Family Camping in IrelandAs well as being a firm believer in the benefits of outdoor activities, I’ve always been a dedicated camper. From my early years in the family trailer tent through years of camping with the Irish Girl Guides and on to the more recent luxury of our two bedroom family tent, I love the fun, the freedom and the adventure. I am aware that for some people, camping conjures up ideas of sitting in a small tent watching the rain pour down outside and maybe inside. For others, camping in Ireland is something that belongs to the world of music festivals, with mud filled fields and drunken neighbours. You may think we don’t get the right weather in Ireland for camping. For me, mud, wind and rain are part of it, but so are star-filled nights, supper by the sea, sunrises, dawn choruses, banana stealing badgers and that wonderful feeling of being cocooned safe and warm and dry inside while still being close enough to the great outdoors to hear the elements raging outside. Still haven’t convinced you to consider it? Then read on too see if I can tempt you to try camping with your family. You might even find out more about that badger. I know you’re curious!

1. Kids love it

Kids love being outdoors. Even those who don’t often get outdoors very often respond immediately to the freedom of being able to explore the natural world and outdoor activities will always be very popular with children. Give a child a pair of wellies and they will immediately stand in the nearest puddle and they are generally not too worried about the weather. Add in the thrill of eating breakfast, lunch and dinner outside and the added adventure of air beds, sleeping bags and torches and they are in heaven. It’s also a great opportunity to meet other kids and make new friends.Campsite Garden

We spent a week last summer at Mannix Point in Caherciveen. The campsite was right on the sea shore and my son loved doing a tour of the site every evening, walking along the sea shore and finding new gaps in the hedges and new routes to the toilets. On our last evening, we sat on the rocky shore building a fairy village of little stone huts inspired by our visit to the Skellig Experience on Valentia Island and then finished up with hot chocolate for supper while watching the sun go down over the sea. That’s an experience you’ll never get in a hotel.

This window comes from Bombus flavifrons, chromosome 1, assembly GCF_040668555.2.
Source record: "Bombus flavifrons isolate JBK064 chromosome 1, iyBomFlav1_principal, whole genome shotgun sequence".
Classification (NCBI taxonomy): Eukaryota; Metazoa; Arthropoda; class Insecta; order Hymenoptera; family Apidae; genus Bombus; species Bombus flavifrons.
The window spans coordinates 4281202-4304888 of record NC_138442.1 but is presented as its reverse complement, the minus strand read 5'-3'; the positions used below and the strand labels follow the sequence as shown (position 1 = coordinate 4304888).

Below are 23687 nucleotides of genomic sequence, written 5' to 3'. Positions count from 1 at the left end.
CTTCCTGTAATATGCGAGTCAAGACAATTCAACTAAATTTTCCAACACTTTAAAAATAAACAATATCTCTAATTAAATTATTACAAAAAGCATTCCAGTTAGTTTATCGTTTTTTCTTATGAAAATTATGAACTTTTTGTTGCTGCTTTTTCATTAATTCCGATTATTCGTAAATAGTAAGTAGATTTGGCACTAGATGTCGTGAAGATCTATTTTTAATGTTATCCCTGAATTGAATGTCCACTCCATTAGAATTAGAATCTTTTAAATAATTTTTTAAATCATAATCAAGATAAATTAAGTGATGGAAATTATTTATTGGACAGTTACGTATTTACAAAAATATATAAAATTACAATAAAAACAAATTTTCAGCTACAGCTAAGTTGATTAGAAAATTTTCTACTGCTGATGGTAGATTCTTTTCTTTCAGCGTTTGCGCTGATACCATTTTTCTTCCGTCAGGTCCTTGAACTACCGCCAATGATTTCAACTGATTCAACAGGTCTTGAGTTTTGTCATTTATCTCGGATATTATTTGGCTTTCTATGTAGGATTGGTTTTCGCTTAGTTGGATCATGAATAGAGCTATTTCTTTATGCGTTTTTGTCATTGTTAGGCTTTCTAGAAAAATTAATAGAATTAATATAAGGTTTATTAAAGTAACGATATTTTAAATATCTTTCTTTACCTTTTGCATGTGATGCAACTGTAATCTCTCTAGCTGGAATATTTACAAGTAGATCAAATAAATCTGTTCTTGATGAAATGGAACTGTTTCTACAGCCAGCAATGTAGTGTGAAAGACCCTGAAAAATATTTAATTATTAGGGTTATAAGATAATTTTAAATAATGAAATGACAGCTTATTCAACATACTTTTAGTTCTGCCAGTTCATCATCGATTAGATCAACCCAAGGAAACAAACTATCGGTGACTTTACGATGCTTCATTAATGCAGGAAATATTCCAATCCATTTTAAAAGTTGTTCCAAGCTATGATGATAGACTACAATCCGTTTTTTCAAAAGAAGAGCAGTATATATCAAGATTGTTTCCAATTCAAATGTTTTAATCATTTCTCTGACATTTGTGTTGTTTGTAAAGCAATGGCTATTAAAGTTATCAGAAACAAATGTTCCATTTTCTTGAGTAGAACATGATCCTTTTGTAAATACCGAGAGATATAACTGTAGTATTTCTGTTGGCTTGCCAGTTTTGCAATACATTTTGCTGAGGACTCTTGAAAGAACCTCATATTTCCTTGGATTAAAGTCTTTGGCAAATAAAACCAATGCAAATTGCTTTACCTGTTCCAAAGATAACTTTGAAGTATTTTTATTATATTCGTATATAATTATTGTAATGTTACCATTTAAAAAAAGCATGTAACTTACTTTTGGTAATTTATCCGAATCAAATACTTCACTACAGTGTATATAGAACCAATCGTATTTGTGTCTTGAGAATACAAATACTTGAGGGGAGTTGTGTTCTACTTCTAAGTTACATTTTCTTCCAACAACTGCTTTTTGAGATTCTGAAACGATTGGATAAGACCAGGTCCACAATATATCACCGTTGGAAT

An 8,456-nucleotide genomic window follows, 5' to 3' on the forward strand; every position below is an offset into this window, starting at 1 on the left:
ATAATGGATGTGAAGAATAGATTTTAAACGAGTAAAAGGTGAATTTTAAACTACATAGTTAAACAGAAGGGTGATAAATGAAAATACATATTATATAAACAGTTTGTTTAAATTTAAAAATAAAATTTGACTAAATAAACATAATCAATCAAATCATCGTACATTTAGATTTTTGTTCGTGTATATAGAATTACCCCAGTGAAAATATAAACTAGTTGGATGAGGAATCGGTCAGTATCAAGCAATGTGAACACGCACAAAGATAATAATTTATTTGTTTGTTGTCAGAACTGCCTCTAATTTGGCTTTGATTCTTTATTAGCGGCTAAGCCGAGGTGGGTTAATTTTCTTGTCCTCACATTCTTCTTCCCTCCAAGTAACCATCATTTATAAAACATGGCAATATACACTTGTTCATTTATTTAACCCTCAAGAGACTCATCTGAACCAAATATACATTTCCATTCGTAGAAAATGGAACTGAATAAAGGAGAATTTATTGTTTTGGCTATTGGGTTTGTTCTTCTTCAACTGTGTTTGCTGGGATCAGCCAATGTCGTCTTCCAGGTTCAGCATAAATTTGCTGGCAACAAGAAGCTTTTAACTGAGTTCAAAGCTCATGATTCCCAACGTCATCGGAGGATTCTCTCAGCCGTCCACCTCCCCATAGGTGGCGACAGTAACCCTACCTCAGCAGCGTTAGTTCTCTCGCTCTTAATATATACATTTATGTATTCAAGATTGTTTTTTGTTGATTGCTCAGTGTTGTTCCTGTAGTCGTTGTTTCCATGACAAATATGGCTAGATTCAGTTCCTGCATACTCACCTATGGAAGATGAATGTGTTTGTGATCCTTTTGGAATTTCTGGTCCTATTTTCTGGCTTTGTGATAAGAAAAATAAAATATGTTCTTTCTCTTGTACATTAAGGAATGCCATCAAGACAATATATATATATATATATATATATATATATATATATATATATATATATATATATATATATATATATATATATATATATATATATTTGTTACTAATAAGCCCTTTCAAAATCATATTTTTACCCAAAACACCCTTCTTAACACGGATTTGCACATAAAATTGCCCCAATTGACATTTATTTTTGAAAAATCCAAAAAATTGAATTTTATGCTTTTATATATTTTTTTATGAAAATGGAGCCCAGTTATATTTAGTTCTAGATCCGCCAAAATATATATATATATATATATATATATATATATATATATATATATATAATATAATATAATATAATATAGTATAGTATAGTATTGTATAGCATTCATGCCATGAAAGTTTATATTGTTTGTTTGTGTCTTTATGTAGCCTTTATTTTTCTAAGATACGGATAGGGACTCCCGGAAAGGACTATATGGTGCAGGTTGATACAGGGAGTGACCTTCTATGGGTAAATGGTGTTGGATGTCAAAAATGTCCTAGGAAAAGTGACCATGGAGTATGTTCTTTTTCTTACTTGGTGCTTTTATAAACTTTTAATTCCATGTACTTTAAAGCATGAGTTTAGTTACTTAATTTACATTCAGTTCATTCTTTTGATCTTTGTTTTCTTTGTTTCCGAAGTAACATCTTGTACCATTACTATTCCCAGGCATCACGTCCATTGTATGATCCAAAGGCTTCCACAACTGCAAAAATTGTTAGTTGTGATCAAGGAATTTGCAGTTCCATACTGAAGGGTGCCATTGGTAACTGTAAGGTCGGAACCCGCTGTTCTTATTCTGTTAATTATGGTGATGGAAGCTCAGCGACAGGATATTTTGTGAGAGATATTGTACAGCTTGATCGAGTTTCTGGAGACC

Supper on the seashore

2. You carry your accommodation with you

Although campsites vary and there is always the risk of noisy neighbours, you know what you’re getting with your tent. I’ve tried all sorts from the green canvas 8 man Icelandic tents of my early guiding days, through lightweight ridge tents, domes and geodesic tunnels.  In the early days, we all came to camp with our bedding rolls: a sleeping bag and blanket wrapped in a groundsheet.  In those days, no true camper would bring an airbed to camp so foam mats were hailed as a great invention and a thermarest was the height of luxury and a coveted possession.  I spent many a weekend hiking in the mountains, carrying tent, food and cooking gear in a rucksack on my back when the challenge was to keep everything as light as possible.

Family Tent

These days, I’m into luxury camping, bordering on glamping. Our tent is over 2m high inside so you can stand upright, and has two bedrooms and a spacious living area.   We have a thick double airbed that’s as comfortable as our bed at home and we even bring the duvet. It’s also very weather tight as we discovered on our first camping trip.  If you put in a bit of research beforehand and if possible try out someone else’s tent before you purchase so you know what you’re looking for, there’s no reason why you can’t camp in comfort.  The main bonus is if you invest in a good tent at the start, you have your accommodation sorted for several years to come. Also, because campsite fees are relatively low you can have a very good holiday on a budget.

Tent Bedroom

3. The weather is better

Yes I mean it.  The one thing you realise when you try camping in Ireland is that our country is not as wet as we think it is.  Of course, the weather in Ireland can be unpredictable, but showery days with dry periods in between are actually much more common that completely wet days. When you sit inside looking out at the rain, it’s easy to write off a whole day as a wet day, but when there’s only a thin layer separating you from the outside world, you’ll know straight away when it stops and you’ll realise that there are very few days when it rains all day. Of course, the rain always sounds heavier from inside a tent, but since you have to go outside to walk to the toilet block anyway, you’ll quickly realise it’s not as bad as it seems and get out and do something.

Out in the rain

We bought our tent 3 years ago when our son was only 2 and took it to Corofin in August.  A few days into the holiday, amid severe weather warnings from Met Eireann, we were considering whether to bail out altogether but we compromised on packing all of our spare clothes into the car so we could be ready to leave at a few minutes notice if necessary.  As it turned out, the wind wasn’t too bad at all and we had only one wet day. Otherwise the days were beautiful and it rained pretty much all night every night.  Walking on the floor of the tent was like walking on a water bed but we were perfectly dry inside. And of course, once you’re secure and know your tent won’t let you down, nothing beats the feeling of lying in bed listening to the rain and the wind outside. Of course, the feeling quickly evaporates once you realise that you need to go to the toilet, but hopefully that won’t happen that often.